Eco7 Motor Oil Case Study

1. What is the consumer behavior pattern in terms of purchase of Motor Oil?
2. What is Avellin’s current position in the PCMO industry? Elaborate deeply on the consumer perceptions of Avellin as well as the channel strategy used by them.
3. What strategic role does Eco7 Play for Avellin? What expectations should Avellin have from the customer in terms of willingness to purchase a green oil?
4. What should be the Go-To-Market Strategy for Avellin? Highlight especially the pricing decisions and the channel decisions and the implication each will have on the other.

HBS Professor John Quelch and writer Sunru Yong prepared this case solely as a basis for class discussion and not as an endorsement, a source of primary data, or an illustration of effective or ineffective management. Although based on real events and despite occasional references to actual companies, this case is fictitious and any resemblance to actual persons or entities is coincidental. Copyright © 2015 President and Fellows of Harvard College. To order copies or request permission to reproduce materials, call 1-800-545-7685, write Harvard Business Publishing, Boston, MA 02163, or go to http://www.hbsp.harvard.edu. This publication may not be digitized, photocopied, or otherwise reproduced, posted, or transmitted, without the permission of Harvard Business School.

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Eco7: Launching a New Motor Oil

In March 2014, Aaron Jonnerson, vice president of marketing for the automotive division of Avellin Corporation, was planning the launch of Eco7, a new environmentally friendly motor oil. Consumer interest in “green” automobile technology, such as hybrids or electric vehicles, had increased steadily. Most research and development focused on improving fuel efficiency, alternative energy sources, or reducing emissions. There had been little innovation in the motor oil used to maintain engines. Only Sevoline, a competitor to Avellin, had introduced a motor oil, SevoGreen, which was manufactured from recycled oils. It had generated significant buzz within the industry and initial sales penetration of channel partners had shown promise, but the green motor oil market was clearly in its infancy.

Jonnerson believed that Eco7 offered performance and cost advantages over SevoGreen and could help grow Avellin’s business in the passenger-car motor oil (PCMO) market. During the past decade, the “do-it-yourself” segment had shrunk dramatically as more consumers began to use professional oil-change services. Many consumers viewed motor oil as a commodity product. Car dealers and mass merchandisers had also grown their share of sales. In contrast, the “fast-lube” channel—comprising service outlets focused on quick oil changes—had peaked. This was of concern to Avellin, which had a strong customer base among independent fast-lube stores. Only the national fast-lube chains, most of which were affiliated with motor oil manufacturers, had seen meaningful revenue growth.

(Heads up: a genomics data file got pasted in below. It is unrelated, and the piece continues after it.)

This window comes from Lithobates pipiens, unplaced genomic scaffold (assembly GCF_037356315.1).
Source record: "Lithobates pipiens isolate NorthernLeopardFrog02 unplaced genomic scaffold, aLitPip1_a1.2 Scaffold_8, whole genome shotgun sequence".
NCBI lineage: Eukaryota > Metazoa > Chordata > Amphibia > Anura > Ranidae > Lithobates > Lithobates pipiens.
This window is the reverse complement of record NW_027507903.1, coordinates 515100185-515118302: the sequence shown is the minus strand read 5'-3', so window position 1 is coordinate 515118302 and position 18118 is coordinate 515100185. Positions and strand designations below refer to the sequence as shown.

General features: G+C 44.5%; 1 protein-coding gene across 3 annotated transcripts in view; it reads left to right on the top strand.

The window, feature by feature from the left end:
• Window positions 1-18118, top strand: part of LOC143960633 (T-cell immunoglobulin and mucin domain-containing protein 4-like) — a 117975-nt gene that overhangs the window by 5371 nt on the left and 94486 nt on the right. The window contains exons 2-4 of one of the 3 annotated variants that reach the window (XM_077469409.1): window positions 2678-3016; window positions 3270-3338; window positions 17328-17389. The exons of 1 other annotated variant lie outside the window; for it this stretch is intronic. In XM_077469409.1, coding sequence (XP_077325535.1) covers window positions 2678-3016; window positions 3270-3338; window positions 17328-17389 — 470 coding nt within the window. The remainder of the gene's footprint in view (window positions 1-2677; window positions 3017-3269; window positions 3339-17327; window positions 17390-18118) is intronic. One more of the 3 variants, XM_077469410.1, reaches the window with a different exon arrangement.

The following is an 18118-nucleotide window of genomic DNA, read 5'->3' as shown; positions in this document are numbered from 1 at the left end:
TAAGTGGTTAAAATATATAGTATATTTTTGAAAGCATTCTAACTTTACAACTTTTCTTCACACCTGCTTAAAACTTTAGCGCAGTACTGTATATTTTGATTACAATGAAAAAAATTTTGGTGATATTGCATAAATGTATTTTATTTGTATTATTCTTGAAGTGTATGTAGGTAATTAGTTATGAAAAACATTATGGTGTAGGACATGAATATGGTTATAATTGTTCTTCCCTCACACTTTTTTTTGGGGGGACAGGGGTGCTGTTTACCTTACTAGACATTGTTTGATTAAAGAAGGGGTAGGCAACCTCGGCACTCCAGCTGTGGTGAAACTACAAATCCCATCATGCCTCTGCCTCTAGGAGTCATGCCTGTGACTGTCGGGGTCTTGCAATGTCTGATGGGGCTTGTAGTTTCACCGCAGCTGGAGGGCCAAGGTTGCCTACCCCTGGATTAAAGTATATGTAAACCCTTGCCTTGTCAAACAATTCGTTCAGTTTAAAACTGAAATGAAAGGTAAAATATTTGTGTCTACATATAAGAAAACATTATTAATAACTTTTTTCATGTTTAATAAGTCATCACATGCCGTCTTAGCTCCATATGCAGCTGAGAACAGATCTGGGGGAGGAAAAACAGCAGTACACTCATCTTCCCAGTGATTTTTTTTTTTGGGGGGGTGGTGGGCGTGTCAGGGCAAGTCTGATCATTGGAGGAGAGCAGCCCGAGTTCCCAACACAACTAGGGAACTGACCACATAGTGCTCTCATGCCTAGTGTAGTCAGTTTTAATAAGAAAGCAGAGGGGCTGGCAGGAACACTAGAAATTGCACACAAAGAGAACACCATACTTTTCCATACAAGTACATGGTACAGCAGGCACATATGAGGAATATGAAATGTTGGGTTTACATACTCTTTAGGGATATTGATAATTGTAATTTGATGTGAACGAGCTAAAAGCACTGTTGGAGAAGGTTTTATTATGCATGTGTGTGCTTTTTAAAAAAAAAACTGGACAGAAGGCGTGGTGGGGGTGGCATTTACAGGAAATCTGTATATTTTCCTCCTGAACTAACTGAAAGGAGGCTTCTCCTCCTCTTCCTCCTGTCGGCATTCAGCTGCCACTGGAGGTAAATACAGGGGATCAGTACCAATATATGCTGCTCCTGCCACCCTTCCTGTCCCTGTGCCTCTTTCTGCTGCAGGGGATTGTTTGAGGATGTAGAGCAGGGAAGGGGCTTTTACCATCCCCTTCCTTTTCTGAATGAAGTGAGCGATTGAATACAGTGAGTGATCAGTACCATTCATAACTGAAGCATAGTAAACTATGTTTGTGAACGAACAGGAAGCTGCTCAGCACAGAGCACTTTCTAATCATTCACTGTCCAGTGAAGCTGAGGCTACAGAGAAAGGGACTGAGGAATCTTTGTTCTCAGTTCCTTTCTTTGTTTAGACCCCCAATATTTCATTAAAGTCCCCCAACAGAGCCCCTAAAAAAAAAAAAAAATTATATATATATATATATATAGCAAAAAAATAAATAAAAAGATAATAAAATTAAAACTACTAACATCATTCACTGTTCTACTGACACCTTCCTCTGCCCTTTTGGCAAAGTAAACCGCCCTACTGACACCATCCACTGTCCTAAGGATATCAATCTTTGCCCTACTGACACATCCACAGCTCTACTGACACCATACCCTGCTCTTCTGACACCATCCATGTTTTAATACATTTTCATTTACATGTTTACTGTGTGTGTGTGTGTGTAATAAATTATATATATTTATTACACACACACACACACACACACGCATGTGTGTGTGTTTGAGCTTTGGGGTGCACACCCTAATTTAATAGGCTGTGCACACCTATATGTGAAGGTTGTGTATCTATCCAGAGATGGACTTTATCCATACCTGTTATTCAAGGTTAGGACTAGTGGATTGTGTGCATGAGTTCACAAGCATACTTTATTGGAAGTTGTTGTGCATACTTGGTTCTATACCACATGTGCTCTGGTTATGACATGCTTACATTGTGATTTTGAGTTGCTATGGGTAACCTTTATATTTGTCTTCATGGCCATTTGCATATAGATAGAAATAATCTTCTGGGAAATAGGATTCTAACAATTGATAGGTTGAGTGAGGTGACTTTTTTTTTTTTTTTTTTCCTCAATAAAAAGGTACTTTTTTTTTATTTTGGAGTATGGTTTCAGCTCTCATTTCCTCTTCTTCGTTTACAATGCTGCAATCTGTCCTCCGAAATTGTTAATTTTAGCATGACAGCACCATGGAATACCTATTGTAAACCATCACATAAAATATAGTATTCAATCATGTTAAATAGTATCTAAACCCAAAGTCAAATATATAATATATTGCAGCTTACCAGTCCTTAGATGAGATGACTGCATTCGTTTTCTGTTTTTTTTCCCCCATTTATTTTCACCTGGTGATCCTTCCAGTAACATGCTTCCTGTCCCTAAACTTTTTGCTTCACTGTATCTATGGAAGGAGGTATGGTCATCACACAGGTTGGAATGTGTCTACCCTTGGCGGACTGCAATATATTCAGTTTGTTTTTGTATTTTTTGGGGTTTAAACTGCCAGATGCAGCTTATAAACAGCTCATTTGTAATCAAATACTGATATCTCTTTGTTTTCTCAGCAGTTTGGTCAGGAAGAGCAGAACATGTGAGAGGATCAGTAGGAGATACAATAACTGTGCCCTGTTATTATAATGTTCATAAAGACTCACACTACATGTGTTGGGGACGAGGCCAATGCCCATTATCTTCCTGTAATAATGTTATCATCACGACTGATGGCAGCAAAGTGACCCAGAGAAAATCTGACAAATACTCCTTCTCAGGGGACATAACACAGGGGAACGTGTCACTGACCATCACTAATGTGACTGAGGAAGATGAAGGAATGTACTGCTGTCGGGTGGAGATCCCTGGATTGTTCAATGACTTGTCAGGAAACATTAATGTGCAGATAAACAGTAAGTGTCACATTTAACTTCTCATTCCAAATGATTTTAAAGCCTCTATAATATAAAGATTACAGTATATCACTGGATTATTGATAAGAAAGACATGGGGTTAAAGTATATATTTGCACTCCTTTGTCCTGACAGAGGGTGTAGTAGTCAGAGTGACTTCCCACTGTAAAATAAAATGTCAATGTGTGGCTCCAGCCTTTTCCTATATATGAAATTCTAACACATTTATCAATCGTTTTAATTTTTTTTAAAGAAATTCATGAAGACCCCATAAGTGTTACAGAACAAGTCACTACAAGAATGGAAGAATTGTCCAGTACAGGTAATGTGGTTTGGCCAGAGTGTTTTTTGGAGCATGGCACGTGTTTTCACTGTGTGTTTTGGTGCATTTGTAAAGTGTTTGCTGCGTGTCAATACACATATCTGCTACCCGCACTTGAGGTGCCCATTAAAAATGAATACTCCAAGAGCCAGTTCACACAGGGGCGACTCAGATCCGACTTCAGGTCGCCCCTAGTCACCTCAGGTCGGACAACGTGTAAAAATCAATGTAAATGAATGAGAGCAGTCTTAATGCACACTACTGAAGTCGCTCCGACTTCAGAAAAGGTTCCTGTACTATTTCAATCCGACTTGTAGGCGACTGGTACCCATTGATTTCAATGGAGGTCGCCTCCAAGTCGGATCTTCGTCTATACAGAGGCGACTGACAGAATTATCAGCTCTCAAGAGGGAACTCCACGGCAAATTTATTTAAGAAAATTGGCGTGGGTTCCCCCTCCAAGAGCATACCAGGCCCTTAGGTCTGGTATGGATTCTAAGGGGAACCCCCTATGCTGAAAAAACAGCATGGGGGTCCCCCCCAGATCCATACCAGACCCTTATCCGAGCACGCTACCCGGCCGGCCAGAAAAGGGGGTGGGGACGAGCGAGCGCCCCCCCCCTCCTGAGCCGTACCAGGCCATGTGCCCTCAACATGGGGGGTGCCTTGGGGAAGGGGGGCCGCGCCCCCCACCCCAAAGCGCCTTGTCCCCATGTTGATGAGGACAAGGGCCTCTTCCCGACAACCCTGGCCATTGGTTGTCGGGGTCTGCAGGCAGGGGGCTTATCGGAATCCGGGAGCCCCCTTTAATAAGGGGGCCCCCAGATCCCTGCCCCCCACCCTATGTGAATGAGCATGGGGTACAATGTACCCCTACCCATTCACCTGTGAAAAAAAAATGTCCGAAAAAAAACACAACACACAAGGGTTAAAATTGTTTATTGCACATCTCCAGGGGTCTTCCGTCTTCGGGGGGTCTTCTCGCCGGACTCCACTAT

Although Avellin remained the number three player in branded motor oil, its market share had fallen slightly, making Eco7 an important product launch. As he presented the product concept to the board, Jonnerson, knowing the career implication of this launch, spoke confidently of Eco7’s prospects: “Despite recent challenges in the motor oil market, Avellin remains a well-respected, innovative company that consumers trust. We have a great platform to launch a new product, and Eco7 is a tremendous offering that is expected to result in profitable growth. This innovation will strengthen our customer relationships and create new momentum in our motor oil business.”

Avellin had experienced sluggish growth since 2005. It had fought a takeover bid in 2007 by SinoPLT, a foreign oil and gas company. The resulting management buyout kept Avellin independent, but had saddled it with significant debt and interest payments. In 2013, Avellin’s net income was only 4% on total revenues of $2.2 billion.

 

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This document is authorized for use only in Aravind Panicker’s Bachelor in Business Administration – 8.30.2020 at Ahmedabad University from Aug 2020 to Jan 2021.

 

 

916-507 | Eco7: Launching a New Motor Oil

2 BRIEFCASES | HARVARD BUSINESS SCHOOL

PCMO was a significant part of Avellin’s business, so expectations were high for Eco7. Despite his confident message to the board, Jonnerson worried about the launch: “Consumers are not excited by motor oil, and building momentum for Eco7 will be difficult. What positioning and pricing will work with channel partners and resonate with consumers?”

Company Background

Founded in the United States in 1936 as an oil refiner, Avellin had diversified into industrial and specialty chemicals manufacturing. In 1995, Avellin divested its petroleum division, exiting the lower- margin business of refining and marketing fuels, within which it lacked the scale to compete with its large, integrated competitors. Avellin then focused on its remaining divisions: Industrial Materials, which sold resins and adhesive technologies, and Automotive, which sold lubricants and other automotive care products to commercial and consumer markets. Approximately 60% of Avellin’s revenues and 40% of its profits came from the automotive division.